In 1994, Masahiro Hara from Japan invented the QR Code in order to facilitate the management of auto parts. He had no idea back then what his invention would mean for the world 16 years later.
Recently, Masahiro Hara said in an interview with Chinese media for the first time in Tokyo that when the QR Code was developed, it was only intended to be used in industry, and it was completely unexpected as a mobile payment method.
"At the time, I felt that I had developed something great, and predicted that it would be widely used in the industry in the future. But it was widely used by general users, which I did not expect. It was used as a payment method. It was completely unexpected. "
Talking about the use of QR Codes in Japan, which is far from widespread in China, Masahiro Hara believes that there are three reasons.
One is that the application of QR Code is not progressing well in Japan, the other is that there are many elderly people and it is more difficult to operate with a mobile phone. At the same time, he expressed doubts about how China solves the problem of using mobile phones by the elderly. "How to let the elderly learn how to use their smartphones?" One final reason is that Japan has a high fee.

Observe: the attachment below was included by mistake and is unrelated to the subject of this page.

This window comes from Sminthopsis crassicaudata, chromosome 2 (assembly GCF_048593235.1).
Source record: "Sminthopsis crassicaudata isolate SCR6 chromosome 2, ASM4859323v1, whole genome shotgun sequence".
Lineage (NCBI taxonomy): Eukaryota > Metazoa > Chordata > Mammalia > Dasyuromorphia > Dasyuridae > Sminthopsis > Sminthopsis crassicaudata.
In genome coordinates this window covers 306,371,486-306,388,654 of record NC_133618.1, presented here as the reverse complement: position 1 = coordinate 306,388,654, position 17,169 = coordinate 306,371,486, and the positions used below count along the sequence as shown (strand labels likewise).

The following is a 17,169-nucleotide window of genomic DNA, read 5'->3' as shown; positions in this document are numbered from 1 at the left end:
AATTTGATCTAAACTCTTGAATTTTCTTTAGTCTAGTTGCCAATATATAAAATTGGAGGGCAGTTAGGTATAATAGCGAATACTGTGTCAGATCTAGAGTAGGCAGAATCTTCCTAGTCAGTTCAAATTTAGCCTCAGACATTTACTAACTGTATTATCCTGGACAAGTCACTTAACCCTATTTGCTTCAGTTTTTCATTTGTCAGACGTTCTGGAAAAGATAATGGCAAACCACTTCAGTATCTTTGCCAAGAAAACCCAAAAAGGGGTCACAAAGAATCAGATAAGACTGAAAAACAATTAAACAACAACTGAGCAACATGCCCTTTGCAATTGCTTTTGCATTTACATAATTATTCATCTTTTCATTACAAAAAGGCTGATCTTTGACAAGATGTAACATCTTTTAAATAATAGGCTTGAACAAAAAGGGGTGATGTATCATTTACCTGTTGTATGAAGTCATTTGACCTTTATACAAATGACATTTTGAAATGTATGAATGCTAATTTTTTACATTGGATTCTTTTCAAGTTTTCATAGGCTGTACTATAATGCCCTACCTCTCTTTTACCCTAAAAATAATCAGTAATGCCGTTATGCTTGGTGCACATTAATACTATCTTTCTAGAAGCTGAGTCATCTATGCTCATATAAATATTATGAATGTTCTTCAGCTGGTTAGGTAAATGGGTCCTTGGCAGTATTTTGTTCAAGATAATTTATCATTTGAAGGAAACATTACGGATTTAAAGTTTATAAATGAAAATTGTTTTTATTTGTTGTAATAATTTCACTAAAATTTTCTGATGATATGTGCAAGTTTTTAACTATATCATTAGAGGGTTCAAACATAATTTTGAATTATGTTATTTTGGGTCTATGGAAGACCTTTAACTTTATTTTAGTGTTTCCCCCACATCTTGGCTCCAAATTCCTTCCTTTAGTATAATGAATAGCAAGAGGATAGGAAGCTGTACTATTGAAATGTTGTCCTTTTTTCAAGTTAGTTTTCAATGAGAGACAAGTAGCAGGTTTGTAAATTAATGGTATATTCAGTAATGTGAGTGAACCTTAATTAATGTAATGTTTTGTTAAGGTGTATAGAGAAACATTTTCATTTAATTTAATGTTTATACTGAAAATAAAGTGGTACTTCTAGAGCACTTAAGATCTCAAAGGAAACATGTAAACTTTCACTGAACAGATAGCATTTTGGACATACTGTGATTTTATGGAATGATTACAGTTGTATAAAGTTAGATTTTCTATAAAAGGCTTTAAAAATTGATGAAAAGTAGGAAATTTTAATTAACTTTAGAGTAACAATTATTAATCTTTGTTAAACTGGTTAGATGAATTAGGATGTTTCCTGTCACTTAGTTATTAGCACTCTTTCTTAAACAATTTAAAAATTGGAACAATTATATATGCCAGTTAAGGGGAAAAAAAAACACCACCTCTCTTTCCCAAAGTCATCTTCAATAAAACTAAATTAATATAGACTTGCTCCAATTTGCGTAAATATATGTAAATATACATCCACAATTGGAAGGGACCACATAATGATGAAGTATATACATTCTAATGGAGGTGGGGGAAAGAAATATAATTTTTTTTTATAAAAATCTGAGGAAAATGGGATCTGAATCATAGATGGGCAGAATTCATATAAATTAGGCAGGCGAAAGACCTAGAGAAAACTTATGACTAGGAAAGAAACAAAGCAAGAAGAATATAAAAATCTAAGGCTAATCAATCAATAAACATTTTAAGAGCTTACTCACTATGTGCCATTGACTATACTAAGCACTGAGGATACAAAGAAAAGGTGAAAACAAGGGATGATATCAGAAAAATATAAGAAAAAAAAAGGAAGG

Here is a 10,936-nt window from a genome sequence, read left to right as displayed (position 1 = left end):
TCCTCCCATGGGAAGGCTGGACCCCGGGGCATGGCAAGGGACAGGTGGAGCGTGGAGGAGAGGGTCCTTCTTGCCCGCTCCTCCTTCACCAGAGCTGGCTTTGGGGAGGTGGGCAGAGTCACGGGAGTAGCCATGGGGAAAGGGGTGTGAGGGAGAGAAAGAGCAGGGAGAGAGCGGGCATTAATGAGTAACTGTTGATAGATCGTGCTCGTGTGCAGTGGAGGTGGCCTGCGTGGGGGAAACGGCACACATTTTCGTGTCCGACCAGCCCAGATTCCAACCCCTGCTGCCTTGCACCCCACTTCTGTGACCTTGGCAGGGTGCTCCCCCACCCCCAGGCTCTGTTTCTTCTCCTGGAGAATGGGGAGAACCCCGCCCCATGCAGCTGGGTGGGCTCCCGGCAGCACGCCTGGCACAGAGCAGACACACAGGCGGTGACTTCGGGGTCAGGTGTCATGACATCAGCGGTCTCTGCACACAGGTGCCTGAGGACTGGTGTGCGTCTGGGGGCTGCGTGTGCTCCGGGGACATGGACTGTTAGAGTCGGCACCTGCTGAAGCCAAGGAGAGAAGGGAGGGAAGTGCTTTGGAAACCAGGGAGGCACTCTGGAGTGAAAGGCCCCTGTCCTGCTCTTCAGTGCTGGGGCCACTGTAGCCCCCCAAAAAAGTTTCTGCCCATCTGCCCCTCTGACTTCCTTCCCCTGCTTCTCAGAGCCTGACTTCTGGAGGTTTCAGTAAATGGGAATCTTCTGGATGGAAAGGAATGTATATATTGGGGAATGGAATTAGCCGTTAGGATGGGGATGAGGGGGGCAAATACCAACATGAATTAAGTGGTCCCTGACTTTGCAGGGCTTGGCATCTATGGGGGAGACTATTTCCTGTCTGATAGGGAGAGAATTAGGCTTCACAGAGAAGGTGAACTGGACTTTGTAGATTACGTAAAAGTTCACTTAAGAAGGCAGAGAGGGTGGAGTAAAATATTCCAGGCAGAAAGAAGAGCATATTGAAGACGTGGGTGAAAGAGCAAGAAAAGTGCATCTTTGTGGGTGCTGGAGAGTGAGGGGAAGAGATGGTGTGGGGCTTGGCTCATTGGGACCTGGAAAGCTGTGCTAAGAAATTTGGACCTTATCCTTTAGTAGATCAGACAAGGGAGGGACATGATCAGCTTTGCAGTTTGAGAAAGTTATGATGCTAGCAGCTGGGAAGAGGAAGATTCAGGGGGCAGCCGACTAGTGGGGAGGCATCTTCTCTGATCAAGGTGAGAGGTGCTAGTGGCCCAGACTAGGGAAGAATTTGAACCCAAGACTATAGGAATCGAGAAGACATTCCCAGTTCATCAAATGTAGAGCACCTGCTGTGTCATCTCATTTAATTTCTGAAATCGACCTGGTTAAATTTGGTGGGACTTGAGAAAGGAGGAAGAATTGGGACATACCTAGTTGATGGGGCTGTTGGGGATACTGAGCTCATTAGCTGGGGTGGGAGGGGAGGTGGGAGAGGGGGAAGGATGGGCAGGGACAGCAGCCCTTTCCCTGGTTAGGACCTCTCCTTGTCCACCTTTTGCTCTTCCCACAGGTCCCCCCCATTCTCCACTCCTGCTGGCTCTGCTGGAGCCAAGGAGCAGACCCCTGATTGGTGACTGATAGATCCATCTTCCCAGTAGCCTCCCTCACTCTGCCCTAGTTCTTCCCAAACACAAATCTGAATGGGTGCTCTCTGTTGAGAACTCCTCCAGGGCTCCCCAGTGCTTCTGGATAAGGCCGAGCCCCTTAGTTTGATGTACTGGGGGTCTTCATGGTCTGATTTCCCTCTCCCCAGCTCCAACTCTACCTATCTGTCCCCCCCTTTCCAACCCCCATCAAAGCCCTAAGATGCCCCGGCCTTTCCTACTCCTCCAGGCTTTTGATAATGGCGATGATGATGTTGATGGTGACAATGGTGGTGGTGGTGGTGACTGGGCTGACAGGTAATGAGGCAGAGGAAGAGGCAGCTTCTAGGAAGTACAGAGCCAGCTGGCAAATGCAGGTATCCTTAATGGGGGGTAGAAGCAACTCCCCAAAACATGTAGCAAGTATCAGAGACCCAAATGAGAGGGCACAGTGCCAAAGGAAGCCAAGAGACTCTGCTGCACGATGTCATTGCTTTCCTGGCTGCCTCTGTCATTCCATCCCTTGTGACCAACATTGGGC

He also lamented that it is very happy to make QR Code widely used in China through a convenient app such as WeChat, and it is good to use WeChat in Japan.
(Masahiro Hara, inventor of QR Code.)
In 1994, DENSO WAVE (then a division of DENSO CORPORATION) announced the release of its QR Code, developed by a team led by Masahiro Hara.
The QR in the name stands for quick response, expressing the development concept for the code, whose focus was placed on high-speed reading.
When it was announced, however, even Hara, one of the original developers of the code, could not be sure whether it would actually be accepted as a two-dimensional code to replace barcodes.
He had confidence in the performance of the code, however, and was eager to make the rounds of companies and industry organizations concerned to introduce it in the hope that it would become known and used by as many people as possible.
Thus the QR Code, which could be used at no cost and without worrying about potential problems, grew into a “public code” used by people all over the world.